Three years ago we went to the Mediterranean Sea with our Katinka to prepare her for a longer stay on board. Now we are here in the Marina Alcaidesa off Gibraltar and close the chapter Mediterranean. Behind the Strait of Gibraltar lies the Atlantic Ocean and we are excited about the adventures that await us there.
|Marina Almerimar, Spain|
It is four o'clock in the morning and a thick foggy soup hardly shows the hand in front of your eyes. We really didn't expect this when we decided to leave early to start our last Mediterranean stage, from Almerima to Gibraltar. More groping than seeing, I release the spring-lines and check the slip lines once more to see if they can slip out without any problems. Slowly we feel our way out of the box, the fairway was illuminated yesterday, today there is only a wall of fog. Hopefully the maps in the plotter are up to date, I don't feel like running onto a quay wall. Suddenly a green flash penetrates the dense fog. In fact, the first fairway buoy comes into sight, and opposite it, the red buoys are now also coming. We leave the port unharmed and set course for Gibraltar. Only half a nautical mile from the coast the fog has disappeared. According to the forecast, the wind is weak and should not come up until Thursday. Now we have to start with engines. In the afternoon there is indeed some wind and we sail 3 nautical miles, after that it is calm again. In the early evening, to make matters worse, our autopilot says goodbye and we have to take turns at the helm for the rest of the way. Half an hour later we see a school of dolphins. The animals are so playful and dive under the boat to and from the centre. The sun slowly sinks to the horizon as Gaby shouts "There's something in the water ahead! I take the binoculars and count about 20 fins. For dolphins actually too big, so whales. Hopefully no orcas will shoot it through my head. Recently some sailing yachts have been attacked by a group. Nobody got hurt, but the boats got some damage. The whales lie in small groups just below the water surface, so that only the dorsal fins protrude from the water. As we get closer we see that they are not orcas but pilot whales. We reduce our speed and carefully pass the whales at an appropriate distance. They don't pay any attention to us and lie peacefully in the water as we pass by. The day has it in itself, first the dolphins and now whales, we have not seen so many animals as today the whole year.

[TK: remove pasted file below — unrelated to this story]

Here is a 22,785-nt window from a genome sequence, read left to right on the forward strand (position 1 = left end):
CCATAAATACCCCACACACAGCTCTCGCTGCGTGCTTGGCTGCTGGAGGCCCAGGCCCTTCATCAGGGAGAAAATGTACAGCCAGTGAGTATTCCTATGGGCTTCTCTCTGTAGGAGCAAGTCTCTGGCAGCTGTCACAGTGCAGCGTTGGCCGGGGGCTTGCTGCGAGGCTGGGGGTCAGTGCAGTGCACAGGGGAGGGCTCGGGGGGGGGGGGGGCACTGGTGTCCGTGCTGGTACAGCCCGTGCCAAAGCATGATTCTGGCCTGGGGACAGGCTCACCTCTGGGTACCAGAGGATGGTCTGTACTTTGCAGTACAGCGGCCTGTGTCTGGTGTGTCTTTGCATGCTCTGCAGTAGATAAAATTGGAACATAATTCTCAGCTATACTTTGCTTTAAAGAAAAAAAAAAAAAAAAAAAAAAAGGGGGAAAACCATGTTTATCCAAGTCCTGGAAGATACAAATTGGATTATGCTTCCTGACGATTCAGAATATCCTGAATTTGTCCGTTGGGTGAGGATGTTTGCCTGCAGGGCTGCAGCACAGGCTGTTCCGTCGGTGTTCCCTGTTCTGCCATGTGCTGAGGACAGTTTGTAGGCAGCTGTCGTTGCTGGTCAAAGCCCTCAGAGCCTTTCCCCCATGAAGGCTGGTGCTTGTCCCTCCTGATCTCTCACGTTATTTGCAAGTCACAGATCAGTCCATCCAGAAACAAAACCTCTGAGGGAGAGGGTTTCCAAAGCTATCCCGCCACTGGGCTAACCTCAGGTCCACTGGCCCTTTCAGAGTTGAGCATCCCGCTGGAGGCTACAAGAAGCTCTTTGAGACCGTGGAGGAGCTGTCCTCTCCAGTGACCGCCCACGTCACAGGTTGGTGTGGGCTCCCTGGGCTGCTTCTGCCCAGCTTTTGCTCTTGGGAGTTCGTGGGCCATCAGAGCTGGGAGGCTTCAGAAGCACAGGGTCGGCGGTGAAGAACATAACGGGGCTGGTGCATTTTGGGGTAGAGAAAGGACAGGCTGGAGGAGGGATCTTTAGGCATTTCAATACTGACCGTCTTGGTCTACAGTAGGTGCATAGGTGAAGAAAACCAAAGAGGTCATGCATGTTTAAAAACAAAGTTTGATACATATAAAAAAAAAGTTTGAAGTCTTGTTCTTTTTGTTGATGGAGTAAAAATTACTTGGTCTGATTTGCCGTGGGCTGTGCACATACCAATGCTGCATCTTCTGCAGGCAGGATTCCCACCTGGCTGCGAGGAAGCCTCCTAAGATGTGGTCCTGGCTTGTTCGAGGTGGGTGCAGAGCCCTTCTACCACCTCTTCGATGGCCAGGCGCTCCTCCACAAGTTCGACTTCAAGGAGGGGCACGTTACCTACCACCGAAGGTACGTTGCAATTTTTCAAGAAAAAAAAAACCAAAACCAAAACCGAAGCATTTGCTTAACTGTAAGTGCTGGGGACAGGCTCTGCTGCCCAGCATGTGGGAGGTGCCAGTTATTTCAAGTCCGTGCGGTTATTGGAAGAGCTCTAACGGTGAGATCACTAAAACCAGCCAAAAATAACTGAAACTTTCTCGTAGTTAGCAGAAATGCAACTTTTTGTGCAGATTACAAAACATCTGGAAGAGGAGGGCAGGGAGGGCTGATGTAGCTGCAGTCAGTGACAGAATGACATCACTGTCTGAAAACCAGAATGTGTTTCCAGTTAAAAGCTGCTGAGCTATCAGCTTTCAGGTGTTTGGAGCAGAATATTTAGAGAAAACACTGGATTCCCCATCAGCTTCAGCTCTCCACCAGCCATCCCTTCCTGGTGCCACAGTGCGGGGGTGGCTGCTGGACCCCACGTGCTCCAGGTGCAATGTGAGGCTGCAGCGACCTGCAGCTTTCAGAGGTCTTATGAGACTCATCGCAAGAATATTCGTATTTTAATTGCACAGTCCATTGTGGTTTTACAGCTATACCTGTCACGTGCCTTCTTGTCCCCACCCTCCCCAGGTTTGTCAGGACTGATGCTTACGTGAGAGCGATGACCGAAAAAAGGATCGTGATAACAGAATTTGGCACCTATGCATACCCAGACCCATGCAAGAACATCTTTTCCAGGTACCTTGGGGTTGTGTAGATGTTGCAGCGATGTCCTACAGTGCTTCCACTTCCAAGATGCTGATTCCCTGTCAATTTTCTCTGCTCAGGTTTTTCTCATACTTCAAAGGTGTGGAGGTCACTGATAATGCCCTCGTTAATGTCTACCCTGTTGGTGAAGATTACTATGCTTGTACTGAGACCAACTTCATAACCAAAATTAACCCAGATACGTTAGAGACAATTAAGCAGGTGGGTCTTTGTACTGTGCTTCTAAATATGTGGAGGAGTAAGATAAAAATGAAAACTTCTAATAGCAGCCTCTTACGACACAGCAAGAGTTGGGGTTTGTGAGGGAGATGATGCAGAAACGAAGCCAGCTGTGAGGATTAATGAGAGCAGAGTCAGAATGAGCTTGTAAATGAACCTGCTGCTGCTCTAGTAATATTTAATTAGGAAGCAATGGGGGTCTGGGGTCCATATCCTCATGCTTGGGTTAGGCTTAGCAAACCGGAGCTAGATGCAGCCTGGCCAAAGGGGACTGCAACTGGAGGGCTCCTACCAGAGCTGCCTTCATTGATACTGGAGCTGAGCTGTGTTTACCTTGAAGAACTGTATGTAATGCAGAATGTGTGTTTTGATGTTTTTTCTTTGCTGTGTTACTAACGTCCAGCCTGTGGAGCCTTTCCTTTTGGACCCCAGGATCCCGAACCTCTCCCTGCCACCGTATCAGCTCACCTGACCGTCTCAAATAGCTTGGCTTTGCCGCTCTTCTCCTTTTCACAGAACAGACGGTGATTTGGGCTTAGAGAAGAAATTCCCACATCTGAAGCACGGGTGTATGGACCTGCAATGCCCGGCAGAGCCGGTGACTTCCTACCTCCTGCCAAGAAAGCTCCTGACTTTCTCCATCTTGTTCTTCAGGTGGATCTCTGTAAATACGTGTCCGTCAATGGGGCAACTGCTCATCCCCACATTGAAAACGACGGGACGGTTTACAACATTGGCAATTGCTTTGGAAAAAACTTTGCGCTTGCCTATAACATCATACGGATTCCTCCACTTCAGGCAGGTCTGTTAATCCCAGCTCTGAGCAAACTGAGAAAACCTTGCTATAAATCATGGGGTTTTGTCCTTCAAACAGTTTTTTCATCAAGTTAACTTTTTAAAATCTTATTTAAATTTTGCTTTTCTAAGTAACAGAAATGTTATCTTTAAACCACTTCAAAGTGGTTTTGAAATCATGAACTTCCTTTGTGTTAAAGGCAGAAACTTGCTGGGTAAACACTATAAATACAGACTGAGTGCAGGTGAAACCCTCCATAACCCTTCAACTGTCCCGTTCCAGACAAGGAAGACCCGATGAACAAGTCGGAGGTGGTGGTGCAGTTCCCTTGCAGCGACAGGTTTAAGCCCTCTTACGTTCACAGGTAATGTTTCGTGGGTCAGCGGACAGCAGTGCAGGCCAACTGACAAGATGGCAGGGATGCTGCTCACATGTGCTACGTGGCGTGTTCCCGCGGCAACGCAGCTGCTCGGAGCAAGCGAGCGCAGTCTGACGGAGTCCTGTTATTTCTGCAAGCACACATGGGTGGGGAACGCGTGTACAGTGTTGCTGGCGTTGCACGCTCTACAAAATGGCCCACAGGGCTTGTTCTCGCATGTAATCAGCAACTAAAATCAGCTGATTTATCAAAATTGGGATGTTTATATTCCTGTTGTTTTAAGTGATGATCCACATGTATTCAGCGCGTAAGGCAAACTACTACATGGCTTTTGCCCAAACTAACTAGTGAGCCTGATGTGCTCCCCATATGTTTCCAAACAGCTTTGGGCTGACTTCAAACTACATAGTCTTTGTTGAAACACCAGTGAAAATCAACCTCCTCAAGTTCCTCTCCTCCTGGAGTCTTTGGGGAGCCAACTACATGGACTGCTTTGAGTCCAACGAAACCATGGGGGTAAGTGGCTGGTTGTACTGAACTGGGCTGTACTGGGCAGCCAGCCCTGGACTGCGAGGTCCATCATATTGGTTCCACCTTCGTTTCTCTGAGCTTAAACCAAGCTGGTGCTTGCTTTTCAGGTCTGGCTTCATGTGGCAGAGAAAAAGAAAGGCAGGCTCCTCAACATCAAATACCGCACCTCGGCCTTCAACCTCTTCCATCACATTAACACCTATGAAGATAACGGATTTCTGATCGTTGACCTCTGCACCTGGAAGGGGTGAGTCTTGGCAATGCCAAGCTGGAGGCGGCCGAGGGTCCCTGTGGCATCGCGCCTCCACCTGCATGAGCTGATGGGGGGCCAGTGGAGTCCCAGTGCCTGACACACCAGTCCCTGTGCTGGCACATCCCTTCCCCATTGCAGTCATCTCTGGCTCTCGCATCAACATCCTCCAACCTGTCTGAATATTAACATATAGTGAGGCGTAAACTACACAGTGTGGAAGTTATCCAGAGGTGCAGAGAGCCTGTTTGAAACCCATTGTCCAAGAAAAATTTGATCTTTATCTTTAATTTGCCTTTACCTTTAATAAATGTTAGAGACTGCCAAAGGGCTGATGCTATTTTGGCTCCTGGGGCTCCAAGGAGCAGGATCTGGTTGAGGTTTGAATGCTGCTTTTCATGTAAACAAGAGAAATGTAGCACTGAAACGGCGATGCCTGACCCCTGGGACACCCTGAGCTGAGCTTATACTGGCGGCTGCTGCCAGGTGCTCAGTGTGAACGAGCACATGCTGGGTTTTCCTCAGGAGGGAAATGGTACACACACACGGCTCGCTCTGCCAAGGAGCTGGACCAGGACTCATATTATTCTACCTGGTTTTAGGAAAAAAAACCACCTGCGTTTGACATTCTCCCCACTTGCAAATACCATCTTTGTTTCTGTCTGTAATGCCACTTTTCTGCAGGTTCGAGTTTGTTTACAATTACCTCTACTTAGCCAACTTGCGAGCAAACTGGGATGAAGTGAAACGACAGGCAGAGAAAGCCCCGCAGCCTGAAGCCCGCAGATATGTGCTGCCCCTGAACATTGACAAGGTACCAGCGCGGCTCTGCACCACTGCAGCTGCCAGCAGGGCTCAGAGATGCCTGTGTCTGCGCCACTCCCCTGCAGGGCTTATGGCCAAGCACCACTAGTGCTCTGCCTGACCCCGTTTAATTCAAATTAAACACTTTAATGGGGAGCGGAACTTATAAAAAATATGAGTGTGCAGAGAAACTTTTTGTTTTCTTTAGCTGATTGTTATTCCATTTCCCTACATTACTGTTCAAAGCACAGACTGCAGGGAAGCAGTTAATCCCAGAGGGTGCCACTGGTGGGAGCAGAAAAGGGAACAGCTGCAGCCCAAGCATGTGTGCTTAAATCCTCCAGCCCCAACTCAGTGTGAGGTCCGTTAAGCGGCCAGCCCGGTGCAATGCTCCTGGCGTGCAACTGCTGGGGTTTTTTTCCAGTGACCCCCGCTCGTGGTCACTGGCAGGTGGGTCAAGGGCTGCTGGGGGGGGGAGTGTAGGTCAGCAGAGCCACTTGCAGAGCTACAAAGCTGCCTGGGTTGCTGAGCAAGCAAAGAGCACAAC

|The last sea miles in the Mediterranean Sea|
At night, I'm sitting at the wheel and still annoyed by the autopilot, when I suddenly hear a snort next to me. Frightened, torn from my thoughts, I look strained into the darkness. Right next to me, at a distance of two meters, a white-striped dolphin jumps out of the water. Out of sheer shock I almost fell off my stool. The little guy jumped out of the water three or four times and was gone just as fast as he had come. Meanwhile we approach, still under engine, Gibraltar. The shipping traffic has increased enormously. Cargo ships standing or moving everywhere on the plotter, over a hundred meters long and almost thirty meters wide. Partly the ships are lying on our way line, so we have to be careful. Slowly the iPad counts down the remaining nautical miles and I count with it. There is a difference between having an autopilot or being at the helm yourself. Gaby and I agree (and that doesn't happen so often) that the autopilot needs to be repaired urgently. Finally we make it, even without an autopilot, to Gibraltar and are here in the Marina Alcaidesa, on the Spanish side of the runway.
From our berth we have a direct view of the Monkey Rock, but we still want to get on to Madeira as soon as possible, so I start taking care of the autopilot the next day. After I tore half of the boat apart, Gaby is very enthusiastic, I can limit the error to the control panel. A call to Tecnautic confirms the defect and gives me valuable tips on how to use the autopilot anyway. For a safe continuation of the trip, however, a new control panel is necessary, which I order immediately. Nevertheless the defective part did not leave me alone and I started to disassemble it to remove the existing short circuit. What can I say, runs like new. Unfortunately not completely, because I had to remove the defective switch. The autopilot works again, but programming is no longer possible. That wouldn't be a big problem now, but we'll wait until the new control panel comes and then, with the repaired panel, we have a working spare part on board.
What we experience here in Gibraltar and how our autopilot continues, you can read in the next blog on Glenswelt. Until then, as always, fair winds and keep a stiff upper lip.